If money isn't an issue and you’re looking for major results, fast, head to your dentist. A great entry point into in-office whitening is Philips Zoom! QuickPro. This whitening process doesn't use LED, instead a 20% hydrogen peroxide is applied to teeth followed by a sealant that helps lock in the hydrogen peroxide layer. It should take 5-10 minutes, 30 minutes later patients brush away the varnish leaving teeth that are up to four shades lighter for around $150- $200. The treatment is also touted to be the best option if you experience sensitivity—we tried it and it lifted our teeth up to six shades lighter, shattering its four shade claim. Amirpour suggests trying the treatment one to two weeks after a cleaning and to ban foods that can stain (beets, coffee, toffee) for 72 hours post treatment. If you want to step up your whitening, try Philips Zoom! Whitespeed or Sapphire Whitening, “Zoom is very intense but results wise it’s the best,” says Dr. Avila. With its combination of peroxide and LED light Philips Zoom! Whitespeed costs around $500-$650 and can whiten up to eight shades. It works in a similar way to the QuickPro procedure however you receive three cycles (each lasting 15 minutes) of LED light that activates the whitening gel. The light used in Philips Zoom! Whitespeed also gives you the option of going to high, medium or low, depending on patients teeth sensitivity.
Getty Images Credits: Getty Images
Tired of tackling problem areas of your home? We've got tips to keep your living room, kitchen and bathroom clean.How to clean the living room
Roast Turkey With Nutty Stuffing</br>Photography by Jeff Coulson/TC Media Credits: Roast Turkey With Nutty Stuffing</br>Photography by Jeff Coulson/TC Media
1. Remember to thaw: If the turkey is frozen, it will take at least a few days to thaw in the fridge. Never thaw a turkey at room temperature.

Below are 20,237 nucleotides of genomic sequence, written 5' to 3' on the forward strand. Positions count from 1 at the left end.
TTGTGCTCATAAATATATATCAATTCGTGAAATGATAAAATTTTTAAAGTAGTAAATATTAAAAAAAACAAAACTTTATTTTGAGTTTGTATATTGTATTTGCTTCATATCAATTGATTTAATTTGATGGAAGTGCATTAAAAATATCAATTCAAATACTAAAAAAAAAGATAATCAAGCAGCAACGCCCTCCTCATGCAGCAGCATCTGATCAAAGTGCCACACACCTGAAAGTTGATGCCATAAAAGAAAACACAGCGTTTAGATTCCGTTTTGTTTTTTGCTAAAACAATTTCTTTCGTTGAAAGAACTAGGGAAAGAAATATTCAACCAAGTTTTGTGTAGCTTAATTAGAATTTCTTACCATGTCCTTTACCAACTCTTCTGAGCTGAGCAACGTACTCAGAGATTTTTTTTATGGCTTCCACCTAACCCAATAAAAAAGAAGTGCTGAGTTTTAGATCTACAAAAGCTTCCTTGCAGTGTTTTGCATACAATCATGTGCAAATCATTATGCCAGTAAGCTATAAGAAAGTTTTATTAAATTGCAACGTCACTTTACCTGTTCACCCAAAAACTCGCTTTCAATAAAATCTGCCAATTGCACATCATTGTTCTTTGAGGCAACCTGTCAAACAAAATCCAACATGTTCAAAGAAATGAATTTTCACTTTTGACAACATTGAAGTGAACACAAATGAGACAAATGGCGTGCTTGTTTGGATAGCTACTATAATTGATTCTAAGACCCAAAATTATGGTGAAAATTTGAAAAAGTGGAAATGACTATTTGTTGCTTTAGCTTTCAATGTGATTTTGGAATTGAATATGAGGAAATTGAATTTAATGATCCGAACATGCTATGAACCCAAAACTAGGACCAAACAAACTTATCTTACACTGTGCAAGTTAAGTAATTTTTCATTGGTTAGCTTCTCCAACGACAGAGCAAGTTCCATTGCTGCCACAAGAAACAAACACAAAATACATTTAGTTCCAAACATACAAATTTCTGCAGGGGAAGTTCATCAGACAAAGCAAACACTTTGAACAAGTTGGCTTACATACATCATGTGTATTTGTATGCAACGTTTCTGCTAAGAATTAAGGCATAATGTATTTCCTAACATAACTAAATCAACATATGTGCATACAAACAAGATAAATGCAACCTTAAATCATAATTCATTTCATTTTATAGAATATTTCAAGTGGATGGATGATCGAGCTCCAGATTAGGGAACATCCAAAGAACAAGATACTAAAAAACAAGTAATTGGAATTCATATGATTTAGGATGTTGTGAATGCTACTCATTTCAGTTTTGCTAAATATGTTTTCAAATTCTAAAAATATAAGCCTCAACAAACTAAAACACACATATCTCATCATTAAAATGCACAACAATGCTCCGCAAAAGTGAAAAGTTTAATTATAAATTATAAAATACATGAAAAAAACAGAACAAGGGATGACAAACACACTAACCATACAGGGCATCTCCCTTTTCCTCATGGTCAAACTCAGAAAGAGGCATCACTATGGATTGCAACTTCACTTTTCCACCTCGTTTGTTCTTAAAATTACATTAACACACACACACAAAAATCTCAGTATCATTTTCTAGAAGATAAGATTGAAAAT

2. Use a large roasting pan: The roasting pan should be large enough that the turkey does not touch the sides and ideally should have a few inches of room around it.
This helps for better air flow and even cooking. Just make sure the pan (and turkey) actually fits in your oven.
3. Don't stuff: Filling the turkey cavity with stuffing increases the cooking time, which can lead to a dryer bird. Besides, my favourite part of the stuffing is the crispy bits, which you can only get if the stuffing bakes separate from the bird.
Pop the "stuffing" into a casserole dish and into the oven while the turkey is resting. Click here for downloadable information on turkey roasting times.
4. Don't tie your turkey: Tying the turkey is just a waste of your valuable time.
Tying the legs together (or going all out and trussing the whole bird – tying snugly with kitchen twine so the wings and legs stay close to the body) does make for a nice presentation, but it increases cooking time. We suggest leaving the legs as is, and tucking the wings under the breast so they don't burn.
5. 325°F all the way: 325°F is the perfect temperature for roasting a turkey. It's not too hot that the bird will burn before it's done, and not too cool that the turkey takes forever. Some recipes start at a higher temperature and then reduce to 300 or 325°F, but if you don't get the timing right, the turkey might get too dark.
Cooking at 325°F the whole time yields a nicely browned and still juicy turkey.
6. Baste often: Basting the turkey while roasting helps to develop a nice overall colour as well as keeps it juicy. We recommend basting every 30 or 45 minutes. Use a turkey baster to suck of the juices from the pan (or use a pastry brush or spoon) and drizzle the juices over the top of the turkey. Sometimes the juices can accumulate in the cavity of the turkey. Carefully tip the turkey so the juices run out and there is something to baste with.
7. Tent with foil: If the turkey is getting too browned before it's cooked, cover loosely with a piece of foil. This will limit the browning while the turkey continues cooking.
8. Use a thermometer: Just because the turkey looks cooked, doesn't mean it is cooked. The only way of ensuring it's done is to use a thermometer. We like a digital instant-read thermometer because it gives the most accurate reading. Insert the thermometer into the thickest part of the breast, if it reads 170°F, then the bird is cooked.
9. Let it rest: Once the turkey comes out of the oven, let it rest on the counter, loosely covered in foil for at least 30 minutes. This will let the juices redistribute and cool the turkey down a bit so it is not too hot to eat. Also, this gives to time to finish the side dishes and make the gravy. Just be sure to add the resting to the total time and time everything accordingly.
10. Carve in the kitchen: Although a beautifully presented bird brought to the dining table is the idealized picture of Thanksgiving, I always carve the turkey in the kitchen. Carving a turkey can be a messy job. Doing it in the kitchen means less mess, and less stress at the dining table. Start by removing the legs and thighs (remove the bone and cut up the thigh meat), cut away each breast from the bone and slice.
Check out these tips on how to have the best Thanksgiving ever.